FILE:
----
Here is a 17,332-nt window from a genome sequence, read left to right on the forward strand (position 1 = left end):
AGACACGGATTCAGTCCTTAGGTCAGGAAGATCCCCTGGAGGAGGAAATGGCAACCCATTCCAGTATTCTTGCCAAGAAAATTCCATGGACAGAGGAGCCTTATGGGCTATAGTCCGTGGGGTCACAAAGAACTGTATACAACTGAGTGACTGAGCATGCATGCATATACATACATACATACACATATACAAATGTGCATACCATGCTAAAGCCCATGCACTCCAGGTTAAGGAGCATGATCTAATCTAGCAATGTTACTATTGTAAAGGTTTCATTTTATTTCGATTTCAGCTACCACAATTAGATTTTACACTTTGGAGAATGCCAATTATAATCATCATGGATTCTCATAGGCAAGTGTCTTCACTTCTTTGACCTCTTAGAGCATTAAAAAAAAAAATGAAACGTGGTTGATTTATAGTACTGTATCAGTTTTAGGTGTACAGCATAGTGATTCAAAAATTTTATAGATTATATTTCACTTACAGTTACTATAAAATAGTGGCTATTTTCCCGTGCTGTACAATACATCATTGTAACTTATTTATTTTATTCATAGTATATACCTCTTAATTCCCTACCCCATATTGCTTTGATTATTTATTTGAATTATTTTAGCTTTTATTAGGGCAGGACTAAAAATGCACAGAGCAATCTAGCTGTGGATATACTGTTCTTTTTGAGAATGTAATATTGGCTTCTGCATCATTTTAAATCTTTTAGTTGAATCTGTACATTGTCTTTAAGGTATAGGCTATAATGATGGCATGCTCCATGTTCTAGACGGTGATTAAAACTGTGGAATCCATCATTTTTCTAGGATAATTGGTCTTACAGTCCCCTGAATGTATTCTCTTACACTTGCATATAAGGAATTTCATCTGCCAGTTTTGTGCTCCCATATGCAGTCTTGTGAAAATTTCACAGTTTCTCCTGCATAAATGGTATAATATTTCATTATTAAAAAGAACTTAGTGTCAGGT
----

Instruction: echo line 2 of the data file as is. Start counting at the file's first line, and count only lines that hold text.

AGACACGGATTCAGTCCTTAGGTCAGGAAGATCCCCTGGAGGAGGAAATGGCAACCCATTCCAGTATTCTTGCCAAGAAAATTCCATGGACAGAGGAGCCTTATGGGCTATAGTCCGTGGGGTCACAAAGAACTGTATACAACTGAGTGACTGAGCATGCATGCATATACATACATACATACACATATACAAATGTGCATACCATGCTAAAGCCCATGCACTCCAGGTTAAGGAGCATGATCTAATCTAGCAATGTTACTATTGTAAAGGTTTCATTTTATTTCGATTTCAGCTACCACAATTAGATTTTACACTTTGGAGAATGCCAATTATAATCATCATGGATTCTCATAGGCAAGTGTCTTCACTTCTTTGACCTCTTAGAGCATTAAAAAAAAAAATGAAACGTGGTTGATTTATAGTACTGTATCAGTTTTAGGTGTACAGCATAGTGATTCAAAAATTTTATAGATTATATTTCACTTACAGTTACTATAAAATAGTGGCTATTTTCCCGTGCTGTACAATACATCATTGTAACTTATTTATTTTATTCATAGTATATACCTCTTAATTCCCTACCCCATATTGCTTTGATTATTTATTTGAATTATTTTAGCTTTTATTAGGGCAGGACTAAAAATGCACAGAGCAATCTAGCTGTGGATATACTGTTCTTTTTGAGAATGTAATATTGGCTTCTGCATCATTTTAAATCTTTTAGTTGAATCTGTACATTGTCTTTAAGGTATAGGCTATAATGATGGCATGCTCCATGTTCTAGACGGTGATTAAAACTGTGGAATCCATCATTTTTCTAGGATAATTGGTCTTACAGTCCCCTGAATGTATTCTCTTACACTTGCATATAAGGAATTTCATCTGCCAGTTTTGTGCTCCCATATGCAGTCTTGTGAAAATTTCACAGTTTCTCCTGCATAAATGGTATAATATTTCATTATTAAAAAGAACTTAGTGTCAGGT